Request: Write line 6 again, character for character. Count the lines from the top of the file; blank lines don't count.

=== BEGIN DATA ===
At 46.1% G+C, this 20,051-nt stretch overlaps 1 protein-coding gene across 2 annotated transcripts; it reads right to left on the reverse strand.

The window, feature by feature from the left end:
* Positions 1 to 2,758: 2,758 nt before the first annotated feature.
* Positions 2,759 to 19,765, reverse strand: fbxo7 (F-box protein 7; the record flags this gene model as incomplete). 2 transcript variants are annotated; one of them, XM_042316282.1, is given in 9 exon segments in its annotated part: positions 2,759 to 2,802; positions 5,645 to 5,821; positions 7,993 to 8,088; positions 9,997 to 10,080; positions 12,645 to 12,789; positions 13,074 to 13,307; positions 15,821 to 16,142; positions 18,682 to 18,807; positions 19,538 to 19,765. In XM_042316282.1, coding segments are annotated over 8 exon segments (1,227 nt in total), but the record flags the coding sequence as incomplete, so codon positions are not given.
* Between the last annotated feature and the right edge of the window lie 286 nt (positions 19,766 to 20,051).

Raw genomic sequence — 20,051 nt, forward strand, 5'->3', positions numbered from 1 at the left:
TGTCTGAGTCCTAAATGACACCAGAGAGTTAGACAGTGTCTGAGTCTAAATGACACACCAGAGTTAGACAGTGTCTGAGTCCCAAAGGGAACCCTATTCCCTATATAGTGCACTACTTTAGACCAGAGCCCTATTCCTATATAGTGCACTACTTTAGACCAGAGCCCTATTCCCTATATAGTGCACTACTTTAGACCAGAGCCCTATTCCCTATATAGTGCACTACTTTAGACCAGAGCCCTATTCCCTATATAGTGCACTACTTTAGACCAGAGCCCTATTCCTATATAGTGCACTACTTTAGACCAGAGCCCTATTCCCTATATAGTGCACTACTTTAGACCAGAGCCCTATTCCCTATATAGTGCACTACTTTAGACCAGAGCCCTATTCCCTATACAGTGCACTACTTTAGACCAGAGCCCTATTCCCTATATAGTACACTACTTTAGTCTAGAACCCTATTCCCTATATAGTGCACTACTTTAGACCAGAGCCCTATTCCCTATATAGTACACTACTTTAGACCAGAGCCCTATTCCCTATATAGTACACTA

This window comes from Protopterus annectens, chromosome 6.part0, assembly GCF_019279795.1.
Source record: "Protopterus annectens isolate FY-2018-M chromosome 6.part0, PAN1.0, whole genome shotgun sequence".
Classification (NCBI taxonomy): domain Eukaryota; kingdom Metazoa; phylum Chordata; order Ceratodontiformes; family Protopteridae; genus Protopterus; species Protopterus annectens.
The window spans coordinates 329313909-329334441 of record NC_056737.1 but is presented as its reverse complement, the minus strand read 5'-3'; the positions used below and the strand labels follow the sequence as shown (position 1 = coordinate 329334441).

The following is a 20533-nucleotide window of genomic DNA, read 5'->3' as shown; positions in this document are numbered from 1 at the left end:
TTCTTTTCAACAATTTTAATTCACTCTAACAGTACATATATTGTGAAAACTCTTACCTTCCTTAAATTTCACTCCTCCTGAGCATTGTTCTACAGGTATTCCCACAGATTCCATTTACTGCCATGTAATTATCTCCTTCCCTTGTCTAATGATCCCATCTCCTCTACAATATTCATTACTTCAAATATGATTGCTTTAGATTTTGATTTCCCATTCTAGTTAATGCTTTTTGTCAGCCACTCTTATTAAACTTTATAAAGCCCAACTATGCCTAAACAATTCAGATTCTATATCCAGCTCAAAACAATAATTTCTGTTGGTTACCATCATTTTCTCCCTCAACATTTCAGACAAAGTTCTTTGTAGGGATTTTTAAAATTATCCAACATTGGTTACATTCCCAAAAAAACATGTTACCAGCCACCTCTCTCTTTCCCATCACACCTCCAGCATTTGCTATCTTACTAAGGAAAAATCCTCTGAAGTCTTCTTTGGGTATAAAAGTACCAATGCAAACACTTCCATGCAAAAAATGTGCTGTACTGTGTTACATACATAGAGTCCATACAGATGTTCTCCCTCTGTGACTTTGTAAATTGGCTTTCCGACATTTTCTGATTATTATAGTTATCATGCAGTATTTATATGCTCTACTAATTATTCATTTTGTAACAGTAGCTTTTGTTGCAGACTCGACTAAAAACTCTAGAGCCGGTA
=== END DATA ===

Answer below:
Raw genomic sequence — 20,051 nt, forward strand, 5'->3', positions numbered from 1 at the left: